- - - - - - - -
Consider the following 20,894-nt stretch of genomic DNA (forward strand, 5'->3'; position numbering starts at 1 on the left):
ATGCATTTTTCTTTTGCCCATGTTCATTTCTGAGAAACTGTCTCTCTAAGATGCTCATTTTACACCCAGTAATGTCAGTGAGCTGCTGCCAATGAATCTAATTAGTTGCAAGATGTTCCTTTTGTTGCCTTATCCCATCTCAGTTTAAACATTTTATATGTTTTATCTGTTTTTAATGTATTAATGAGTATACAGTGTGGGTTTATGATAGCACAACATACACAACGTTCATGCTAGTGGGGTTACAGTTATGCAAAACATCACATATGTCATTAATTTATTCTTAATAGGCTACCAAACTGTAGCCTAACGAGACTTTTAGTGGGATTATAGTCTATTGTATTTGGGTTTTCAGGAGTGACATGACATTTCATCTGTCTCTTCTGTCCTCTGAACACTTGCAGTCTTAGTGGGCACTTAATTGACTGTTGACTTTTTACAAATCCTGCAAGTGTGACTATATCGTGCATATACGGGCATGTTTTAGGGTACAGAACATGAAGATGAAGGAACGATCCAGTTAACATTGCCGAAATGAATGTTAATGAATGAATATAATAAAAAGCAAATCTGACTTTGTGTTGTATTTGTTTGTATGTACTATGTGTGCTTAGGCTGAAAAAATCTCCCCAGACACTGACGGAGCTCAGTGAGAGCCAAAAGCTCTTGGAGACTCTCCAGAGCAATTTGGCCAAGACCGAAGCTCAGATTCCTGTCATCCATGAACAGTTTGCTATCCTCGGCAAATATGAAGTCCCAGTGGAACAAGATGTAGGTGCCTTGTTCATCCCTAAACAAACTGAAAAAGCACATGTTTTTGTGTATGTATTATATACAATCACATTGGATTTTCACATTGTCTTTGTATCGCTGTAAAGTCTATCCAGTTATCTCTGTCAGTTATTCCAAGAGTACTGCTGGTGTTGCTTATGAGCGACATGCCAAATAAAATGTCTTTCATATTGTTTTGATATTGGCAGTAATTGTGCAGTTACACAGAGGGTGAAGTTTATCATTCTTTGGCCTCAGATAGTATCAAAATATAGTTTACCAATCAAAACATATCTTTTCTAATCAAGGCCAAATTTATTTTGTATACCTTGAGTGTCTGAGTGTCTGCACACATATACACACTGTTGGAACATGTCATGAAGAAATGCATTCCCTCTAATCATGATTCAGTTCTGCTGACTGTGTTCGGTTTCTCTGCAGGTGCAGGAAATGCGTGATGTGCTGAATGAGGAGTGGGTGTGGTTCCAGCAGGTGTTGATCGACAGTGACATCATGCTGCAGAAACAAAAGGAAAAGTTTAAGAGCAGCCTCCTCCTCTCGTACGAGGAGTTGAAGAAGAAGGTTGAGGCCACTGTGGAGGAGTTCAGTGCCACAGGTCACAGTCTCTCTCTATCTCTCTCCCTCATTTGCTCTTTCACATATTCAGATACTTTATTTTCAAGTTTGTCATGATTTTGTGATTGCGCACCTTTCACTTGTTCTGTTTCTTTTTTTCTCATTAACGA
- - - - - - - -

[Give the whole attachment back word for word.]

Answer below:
Consider the following 20,894-nt stretch of genomic DNA (forward strand, 5'->3'; position numbering starts at 1 on the left):
ATGCATTTTTCTTTTGCCCATGTTCATTTCTGAGAAACTGTCTCTCTAAGATGCTCATTTTACACCCAGTAATGTCAGTGAGCTGCTGCCAATGAATCTAATTAGTTGCAAGATGTTCCTTTTGTTGCCTTATCCCATCTCAGTTTAAACATTTTATATGTTTTATCTGTTTTTAATGTATTAATGAGTATACAGTGTGGGTTTATGATAGCACAACATACACAACGTTCATGCTAGTGGGGTTACAGTTATGCAAAACATCACATATGTCATTAATTTATTCTTAATAGGCTACCAAACTGTAGCCTAACGAGACTTTTAGTGGGATTATAGTCTATTGTATTTGGGTTTTCAGGAGTGACATGACATTTCATCTGTCTCTTCTGTCCTCTGAACACTTGCAGTCTTAGTGGGCACTTAATTGACTGTTGACTTTTTACAAATCCTGCAAGTGTGACTATATCGTGCATATACGGGCATGTTTTAGGGTACAGAACATGAAGATGAAGGAACGATCCAGTTAACATTGCCGAAATGAATGTTAATGAATGAATATAATAAAAAGCAAATCTGACTTTGTGTTGTATTTGTTTGTATGTACTATGTGTGCTTAGGCTGAAAAAATCTCCCCAGACACTGACGGAGCTCAGTGAGAGCCAAAAGCTCTTGGAGACTCTCCAGAGCAATTTGGCCAAGACCGAAGCTCAGATTCCTGTCATCCATGAACAGTTTGCTATCCTCGGCAAATATGAAGTCCCAGTGGAACAAGATGTAGGTGCCTTGTTCATCCCTAAACAAACTGAAAAAGCACATGTTTTTGTGTATGTATTATATACAATCACATTGGATTTTCACATTGTCTTTGTATCGCTGTAAAGTCTATCCAGTTATCTCTGTCAGTTATTCCAAGAGTACTGCTGGTGTTGCTTATGAGCGACATGCCAAATAAAATGTCTTTCATATTGTTTTGATATTGGCAGTAATTGTGCAGTTACACAGAGGGTGAAGTTTATCATTCTTTGGCCTCAGATAGTATCAAAATATAGTTTACCAATCAAAACATATCTTTTCTAATCAAGGCCAAATTTATTTTGTATACCTTGAGTGTCTGAGTGTCTGCACACATATACACACTGTTGGAACATGTCATGAAGAAATGCATTCCCTCTAATCATGATTCAGTTCTGCTGACTGTGTTCGGTTTCTCTGCAGGTGCAGGAAATGCGTGATGTGCTGAATGAGGAGTGGGTGTGGTTCCAGCAGGTGTTGATCGACAGTGACATCATGCTGCAGAAACAAAAGGAAAAGTTTAAGAGCAGCCTCCTCCTCTCGTACGAGGAGTTGAAGAAGAAGGTTGAGGCCACTGTGGAGGAGTTCAGTGCCACAGGTCACAGTCTCTCTCTATCTCTCTCCCTCATTTGCTCTTTCACATATTCAGATACTTTATTTTCAAGTTTGTCATGATTTTGTGATTGCGCACCTTTCACTTGTTCTGTTTCTTTTTTTCTCATTAACGA